eSports goes mainstream

SAN FRANCISCO (KGO) -- Forget about football, there is another sport that's booming in the Bay Area and you don't even have to get off the couch to play it.

From living rooms to arenas and bars to ballrooms, the number of people playing competitive video games is blowing up.

The World of Electronic, or eSports, is attracting big crowds and big money all over the Bay Area.

Players, also known as broadcasters, then compete live online with many of them on the website Twitch.

Emmet Shear is a co-founder of San Francisco-based Twitch. "We have dozens of broadcasters now making six figures," Shear said.

The company started in 2012 and now boasts 1.7 million broadcasters who play games live on the Internet.

The audience is even bigger, with more than 100 million visitors tuning-in to watch. So many, Twitch is now the fourth largest user of peak-time Internet bandwidth. "We are in many ways the place where professional E-sports is discovered, but at the same time we are this place where players, commentators, directors, tournament organizers can come together and practice and get an audience and share what they love," Shear said.
Twitch supports the most popular players by giving them a cut for each subscriber who pays to watch them play.

Renee Reynosa is making enough to call it a full time job. She streams at least four hours a day, Monday through Friday.

Reynosa who goes by the screen name "Lolrenaynay" said: "I make enough to support myself in the east bay which is saying a lot. I am very fortunate and very grateful."

She is now part of a growing community. E-sporting events are fostering a growing social and competitive scene too. Hundreds of people show up several nights a week to play video games at the foundry in San Francisco's South of Market district.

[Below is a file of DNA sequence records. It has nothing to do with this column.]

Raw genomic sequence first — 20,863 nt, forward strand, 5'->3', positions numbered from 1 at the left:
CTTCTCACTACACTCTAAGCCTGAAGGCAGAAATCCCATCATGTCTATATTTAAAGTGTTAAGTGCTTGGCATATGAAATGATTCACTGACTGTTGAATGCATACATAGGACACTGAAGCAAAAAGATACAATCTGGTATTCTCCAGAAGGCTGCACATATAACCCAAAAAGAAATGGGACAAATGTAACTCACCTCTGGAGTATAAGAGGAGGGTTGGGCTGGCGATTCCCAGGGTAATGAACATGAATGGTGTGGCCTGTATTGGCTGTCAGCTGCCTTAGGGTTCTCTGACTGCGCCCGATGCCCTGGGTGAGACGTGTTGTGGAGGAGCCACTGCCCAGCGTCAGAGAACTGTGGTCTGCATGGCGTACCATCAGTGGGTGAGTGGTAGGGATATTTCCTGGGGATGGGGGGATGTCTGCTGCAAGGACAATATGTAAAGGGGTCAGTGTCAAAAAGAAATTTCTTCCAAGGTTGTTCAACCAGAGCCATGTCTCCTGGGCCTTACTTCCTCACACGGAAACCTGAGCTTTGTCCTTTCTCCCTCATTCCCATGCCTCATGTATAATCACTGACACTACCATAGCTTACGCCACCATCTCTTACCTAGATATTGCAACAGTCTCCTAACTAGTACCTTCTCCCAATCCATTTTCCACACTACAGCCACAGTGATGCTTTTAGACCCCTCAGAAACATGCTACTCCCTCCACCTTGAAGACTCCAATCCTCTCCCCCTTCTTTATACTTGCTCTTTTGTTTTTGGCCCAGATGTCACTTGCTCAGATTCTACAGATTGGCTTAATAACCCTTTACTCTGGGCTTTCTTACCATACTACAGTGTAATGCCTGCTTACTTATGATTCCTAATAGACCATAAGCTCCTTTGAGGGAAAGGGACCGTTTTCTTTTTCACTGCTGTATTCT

Competitor, Anthony Detres, said, "The competitive aspect of e-sports is probably my favorite and that's why i am here today."

CJ Scaduto runs ShowDown Sports who puts on the event. "We just celebrate the gaming industry or just having fun and doing something that you could potentially do at home but, why not go out, grab a beer with some friends and celebrate together," Scaduto said.

Chances are you have a gamer in your house. The gaming industry said 67 percent of all households play video games. The average player spends eight hours a week glued to the screen.

At a competition at the San Jose Convention Center, thousands of people pay as much as $100 to compete and watch. "Five years ago this was nothing - and now every year growing like, I think exponentially, it's getting bigger, bigger, and bigger, it's not get any smaller," competitor Daniel Ortiz said.

Another former competitor, Winton Smith, said, "Everyone here, it doesn't matter if you are the best in the world, or it's your first tournament ever, you have a chance to show what you've got."

Of roughly 4000 attendees, nearly half are here to compete in one game, Super Smash Brothers Melee.

German Roverso is the organizer of the event, "This event is unique because it is all only smash brothers, he said, "So everyone in this room plays smash brothers," he said.

These games are just like any sporting event. There are commentators, big screens, all broadcasted on Twitch.

So, you might ask, who would want to watch someone else play a video game?

"It's the same reason you might want to watch someone go cook on the cooking channel. It's the same reason you might want to watch someone play sports. You want to watch people who are good at what they do, and gaming is definitely a passion for people," Shear said.

And potentially profitable too, tournament winners can fill their pockets. The prizes are in the tens of thousands of dollars, not to mention bragging rights.

Written and Produced by Ken Miguel.
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